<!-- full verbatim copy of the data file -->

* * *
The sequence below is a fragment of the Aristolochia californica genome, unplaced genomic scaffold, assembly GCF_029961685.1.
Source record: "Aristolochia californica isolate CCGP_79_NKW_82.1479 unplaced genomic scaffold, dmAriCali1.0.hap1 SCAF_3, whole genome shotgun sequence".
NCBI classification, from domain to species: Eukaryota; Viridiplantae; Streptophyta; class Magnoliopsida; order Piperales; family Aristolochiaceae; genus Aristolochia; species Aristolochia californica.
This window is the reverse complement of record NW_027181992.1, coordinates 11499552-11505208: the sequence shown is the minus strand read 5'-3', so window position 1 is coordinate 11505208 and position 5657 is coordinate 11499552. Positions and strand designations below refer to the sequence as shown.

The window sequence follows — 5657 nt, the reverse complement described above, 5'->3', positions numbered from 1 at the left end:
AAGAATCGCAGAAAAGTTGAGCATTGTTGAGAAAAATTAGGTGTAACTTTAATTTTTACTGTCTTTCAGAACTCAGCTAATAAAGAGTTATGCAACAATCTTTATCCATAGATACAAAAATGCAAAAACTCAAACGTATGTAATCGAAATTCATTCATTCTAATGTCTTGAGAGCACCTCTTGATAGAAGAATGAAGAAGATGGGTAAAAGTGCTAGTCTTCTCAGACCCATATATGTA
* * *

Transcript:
The sequence below is a fragment of the Aristolochia californica genome, unplaced genomic scaffold, assembly GCF_029961685.1.
Source record: "Aristolochia californica isolate CCGP_79_NKW_82.1479 unplaced genomic scaffold, dmAriCali1.0.hap1 SCAF_3, whole genome shotgun sequence".
NCBI classification, from domain to species: Eukaryota; Viridiplantae; Streptophyta; class Magnoliopsida; order Piperales; family Aristolochiaceae; genus Aristolochia; species Aristolochia californica.
This window is the reverse complement of record NW_027181992.1, coordinates 11499552-11505208: the sequence shown is the minus strand read 5'-3', so window position 1 is coordinate 11505208 and position 5657 is coordinate 11499552. Positions and strand designations below refer to the sequence as shown.

The window sequence follows — 5657 nt, the reverse complement described above, 5'->3', positions numbered from 1 at the left end:
AAGAATCGCAGAAAAGTTGAGCATTGTTGAGAAAAATTAGGTGTAACTTTAATTTTTACTGTCTTTCAGAACTCAGCTAATAAAGAGTTATGCAACAATCTTTATCCATAGATACAAAAATGCAAAAACTCAAACGTATGTAATCGAAATTCATTCATTCTAATGTCTTGAGAGCACCTCTTGATAGAAGAATGAAGAAGATGGGTAAAAGTGCTAGTCTTCTCAGACCCATATATGTA